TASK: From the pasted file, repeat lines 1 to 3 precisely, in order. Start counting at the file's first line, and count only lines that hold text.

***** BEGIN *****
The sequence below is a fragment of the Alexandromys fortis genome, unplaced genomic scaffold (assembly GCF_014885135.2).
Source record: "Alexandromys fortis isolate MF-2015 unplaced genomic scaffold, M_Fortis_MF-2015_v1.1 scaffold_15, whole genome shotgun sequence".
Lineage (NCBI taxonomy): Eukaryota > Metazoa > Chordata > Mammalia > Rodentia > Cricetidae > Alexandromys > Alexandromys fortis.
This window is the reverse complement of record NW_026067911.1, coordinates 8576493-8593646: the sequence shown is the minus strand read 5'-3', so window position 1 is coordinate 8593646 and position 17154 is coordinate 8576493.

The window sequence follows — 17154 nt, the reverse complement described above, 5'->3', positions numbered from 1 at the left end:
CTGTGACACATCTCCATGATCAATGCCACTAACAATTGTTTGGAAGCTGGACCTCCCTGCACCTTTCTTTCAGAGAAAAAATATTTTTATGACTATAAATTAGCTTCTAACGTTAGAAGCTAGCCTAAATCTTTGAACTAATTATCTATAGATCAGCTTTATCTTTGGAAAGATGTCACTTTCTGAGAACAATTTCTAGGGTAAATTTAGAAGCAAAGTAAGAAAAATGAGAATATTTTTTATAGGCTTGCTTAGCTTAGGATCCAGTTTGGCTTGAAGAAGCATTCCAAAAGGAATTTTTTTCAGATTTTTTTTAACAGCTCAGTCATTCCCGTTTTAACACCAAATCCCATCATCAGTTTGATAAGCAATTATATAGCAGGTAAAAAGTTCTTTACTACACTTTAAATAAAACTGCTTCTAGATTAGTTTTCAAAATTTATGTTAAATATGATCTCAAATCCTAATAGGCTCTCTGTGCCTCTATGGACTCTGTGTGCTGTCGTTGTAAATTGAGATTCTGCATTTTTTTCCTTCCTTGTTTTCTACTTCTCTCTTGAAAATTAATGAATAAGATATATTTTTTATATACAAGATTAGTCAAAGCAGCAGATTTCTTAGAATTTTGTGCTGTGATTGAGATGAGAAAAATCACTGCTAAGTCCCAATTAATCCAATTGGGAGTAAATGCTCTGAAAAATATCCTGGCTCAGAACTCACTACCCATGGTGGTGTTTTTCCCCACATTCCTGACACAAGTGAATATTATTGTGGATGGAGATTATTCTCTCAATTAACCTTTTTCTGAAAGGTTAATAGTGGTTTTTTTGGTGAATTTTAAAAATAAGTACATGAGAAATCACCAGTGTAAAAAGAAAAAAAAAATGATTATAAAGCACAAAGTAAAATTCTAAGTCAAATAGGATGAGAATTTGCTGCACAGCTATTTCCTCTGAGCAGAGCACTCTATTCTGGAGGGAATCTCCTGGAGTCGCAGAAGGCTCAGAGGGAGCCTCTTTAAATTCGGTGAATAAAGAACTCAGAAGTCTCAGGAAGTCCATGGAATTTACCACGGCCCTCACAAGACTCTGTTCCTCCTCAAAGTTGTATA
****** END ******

The sequence below is a fragment of the Alexandromys fortis genome, unplaced genomic scaffold (assembly GCF_014885135.2).
Source record: "Alexandromys fortis isolate MF-2015 unplaced genomic scaffold, M_Fortis_MF-2015_v1.1 scaffold_15, whole genome shotgun sequence".
Lineage (NCBI taxonomy): Eukaryota > Metazoa > Chordata > Mammalia > Rodentia > Cricetidae > Alexandromys > Alexandromys fortis.